Hundreds of species of mammals, birds, fish, reptiles, and amphibians have been documented, including several that are either endangered or threatened.[10] The vast forests and grasslands also include unique species of plants. Yellowstone Park is the largest and most famous megafauna location in the contiguous United States. Grizzly bears, wolves, and free-ranging herds of bison and elk live in this park. The Yellowstone Park bison herd is the oldest and largest public bison herd in the United States. Forest fires occur in the park each year; in the large forest fires of 1988, nearly one third of the park was burnt. Yellowstone has numerous recreational opportunities, including hiking, camping, boating, fishing, and sightseeing. Paved roads provide close access to the major geothermal areas as well as some of the lakes and waterfalls. During the winter, visitors often access the park by way of guided tours that use either snow coaches or snowmobiles.[18]

  1. ^ "Yellowstone in United States of America". protectedplanet.net. IUCN. Archived from the original on August 27, 2019. Retrieved December 31, 2018.
  2. ^ "Yellowstone National Park". Geographic Names Information System. United States Geological Survey. August 31, 1992. Retrieved October 13, 2020.
  3. ^ a b "Listing of acreage as of December 31, 2011" (PDF). Land Resource Division, National Park Service. Retrieved March 8, 2012.
  4. ^ "Annual Visitation Highlights". nps.gov. National Park Service. Archived from the original on February 9, 2021. Retrieved July 8, 2020.
  5. ^ "Yellowstone National Park". UNESCO World Heritage Centre. Archived from the original on February 24, 2017. Retrieved March 24, 2012.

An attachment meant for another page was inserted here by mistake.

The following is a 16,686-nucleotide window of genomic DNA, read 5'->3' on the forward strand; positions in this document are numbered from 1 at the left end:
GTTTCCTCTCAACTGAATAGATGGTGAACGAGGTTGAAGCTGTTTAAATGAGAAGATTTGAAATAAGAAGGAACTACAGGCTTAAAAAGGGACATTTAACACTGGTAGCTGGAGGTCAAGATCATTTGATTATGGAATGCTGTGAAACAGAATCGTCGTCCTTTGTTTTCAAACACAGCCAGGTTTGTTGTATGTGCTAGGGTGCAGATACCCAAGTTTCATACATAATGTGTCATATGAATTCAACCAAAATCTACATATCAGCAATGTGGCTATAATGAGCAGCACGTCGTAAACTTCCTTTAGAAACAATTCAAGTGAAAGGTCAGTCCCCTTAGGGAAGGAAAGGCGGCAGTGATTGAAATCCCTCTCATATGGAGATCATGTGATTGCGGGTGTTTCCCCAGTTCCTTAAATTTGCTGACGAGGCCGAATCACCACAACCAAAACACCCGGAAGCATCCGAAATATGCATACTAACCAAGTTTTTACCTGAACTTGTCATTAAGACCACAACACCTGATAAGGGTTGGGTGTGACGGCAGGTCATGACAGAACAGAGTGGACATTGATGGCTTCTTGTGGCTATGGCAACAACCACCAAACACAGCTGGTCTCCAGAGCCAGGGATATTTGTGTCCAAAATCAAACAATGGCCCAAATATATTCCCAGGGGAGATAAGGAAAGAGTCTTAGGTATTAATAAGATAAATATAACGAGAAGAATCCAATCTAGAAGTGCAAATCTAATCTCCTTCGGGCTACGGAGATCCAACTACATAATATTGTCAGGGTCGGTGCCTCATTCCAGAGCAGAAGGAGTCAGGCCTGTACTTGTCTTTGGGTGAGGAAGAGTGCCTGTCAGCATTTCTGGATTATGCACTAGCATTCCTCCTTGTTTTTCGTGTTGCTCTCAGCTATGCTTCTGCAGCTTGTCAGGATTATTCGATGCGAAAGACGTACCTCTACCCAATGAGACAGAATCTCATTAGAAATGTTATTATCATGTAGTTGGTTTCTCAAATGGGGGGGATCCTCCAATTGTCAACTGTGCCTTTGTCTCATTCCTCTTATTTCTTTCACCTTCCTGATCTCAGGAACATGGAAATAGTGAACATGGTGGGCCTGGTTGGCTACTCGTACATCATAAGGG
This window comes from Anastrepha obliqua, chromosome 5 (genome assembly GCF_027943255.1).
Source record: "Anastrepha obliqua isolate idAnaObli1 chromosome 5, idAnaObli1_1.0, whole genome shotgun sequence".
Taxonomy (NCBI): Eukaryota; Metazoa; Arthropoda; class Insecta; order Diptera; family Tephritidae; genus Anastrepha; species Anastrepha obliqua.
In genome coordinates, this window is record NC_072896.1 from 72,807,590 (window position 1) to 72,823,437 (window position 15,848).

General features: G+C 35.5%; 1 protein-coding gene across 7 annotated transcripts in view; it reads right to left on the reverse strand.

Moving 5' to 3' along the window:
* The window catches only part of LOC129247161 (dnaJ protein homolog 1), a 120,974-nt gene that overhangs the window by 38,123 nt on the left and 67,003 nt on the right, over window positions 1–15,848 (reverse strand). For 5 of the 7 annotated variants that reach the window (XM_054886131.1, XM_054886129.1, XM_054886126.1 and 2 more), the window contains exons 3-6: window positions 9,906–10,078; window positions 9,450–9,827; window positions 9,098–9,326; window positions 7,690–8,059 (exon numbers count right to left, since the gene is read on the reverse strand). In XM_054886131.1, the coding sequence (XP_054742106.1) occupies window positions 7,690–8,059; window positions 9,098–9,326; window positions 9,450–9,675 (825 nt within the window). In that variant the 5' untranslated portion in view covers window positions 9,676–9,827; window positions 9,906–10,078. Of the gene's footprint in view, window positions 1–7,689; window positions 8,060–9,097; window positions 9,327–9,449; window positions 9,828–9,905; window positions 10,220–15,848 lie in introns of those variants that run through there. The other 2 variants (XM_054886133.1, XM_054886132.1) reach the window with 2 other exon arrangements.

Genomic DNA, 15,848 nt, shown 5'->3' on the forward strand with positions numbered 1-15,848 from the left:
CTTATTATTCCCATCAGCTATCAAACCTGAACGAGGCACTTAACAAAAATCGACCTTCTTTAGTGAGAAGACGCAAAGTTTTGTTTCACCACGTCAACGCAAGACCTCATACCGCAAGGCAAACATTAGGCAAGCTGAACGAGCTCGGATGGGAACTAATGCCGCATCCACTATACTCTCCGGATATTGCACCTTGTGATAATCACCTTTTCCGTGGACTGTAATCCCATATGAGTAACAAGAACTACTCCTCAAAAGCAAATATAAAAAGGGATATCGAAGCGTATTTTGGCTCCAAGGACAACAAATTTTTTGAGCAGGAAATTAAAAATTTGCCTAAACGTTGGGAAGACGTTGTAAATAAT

6. ^ "Yellowstone, the First National Park". Archived from the original on May 11, 2017.
  7. ^ "An Act to set apart a certain tract of Land lying near the Head-waters of the Yellowstone River as a Public Park" (PDF).
  8. ^ "U.S. Statutes at Large, Vol. 17, Chap. 24, pp. 32–33. "An Act to set apart a certain Tract of Land lying near the Head-waters of the Yellowstone River as a public Park." [S. 392]". Archived from the original on June 24, 2013.
  9. ^ "Biosphere Reserve Information – United States – Yellowstone". UNESCO – MAB Biosphere Reserves Directory. UNESCO. August 17, 2000. Archived from the original on August 4, 2007. Retrieved August 14, 2016.
  10. ^ a b c "Park Facts". National Park Service. December 22, 2015. Archived from the original on December 13, 2015. Retrieved December 27, 2015.
  11. ^ "Yellowstone, History and Culture". National Park Service. Archived from the original on September 22, 2013. Retrieved May 8, 2011.
  12. ^ "eRecords of the National Park Service [NPS]". National Archives. Archived from the original on October 16, 2014. Retrieved January 9, 2016.
  13. ^ "Questions About Yellowstone Volcanic History". United States Geological Survey, Yellowstone Volcano Observatory. Archived from the original on June 30, 2011. Retrieved May 6, 2011.
  14. ^ Bryan, T. Scott (2008). The Geysers of Yellowstone (Fourth ed.). University Press of Colorado. p. 9.
  15. ^ Johnson, JB; Anderson, JF; Anthony, RE; Sciotto, M (April 15, 2013). "Detecting geyser activity with infrasound". Journal of Volcanology and Geothermal Research. 256: 105–117. Bibcode:2013JVGR..256..105J. doi:10.1016/j.jvolgeores.2013.02.016. Archived from the original on August 5, 2018. Retrieved August 5, 2018.
  16. ^ "Yellowstone National Park". Encyclopedia Britannica. Archived from the original on August 5, 2018. Retrieved August 5, 2018. Yellowstone's principal attractions, however, are its some 10,000 hydrothermal features, which constitute roughly half of all those known in the world.
  17. ^ Schullery, Paul. "The Greater Yellowstone Ecosystem". Our Living Resources. U.S. Geological Survey. Archived from the original on September 25, 2006. Retrieved March 13, 2007.
  18. ^ Rediscovering Yellowstone. Enduring World Archived October 30, 2016, at the Wayback Machine. Retrieved July 16, 2020.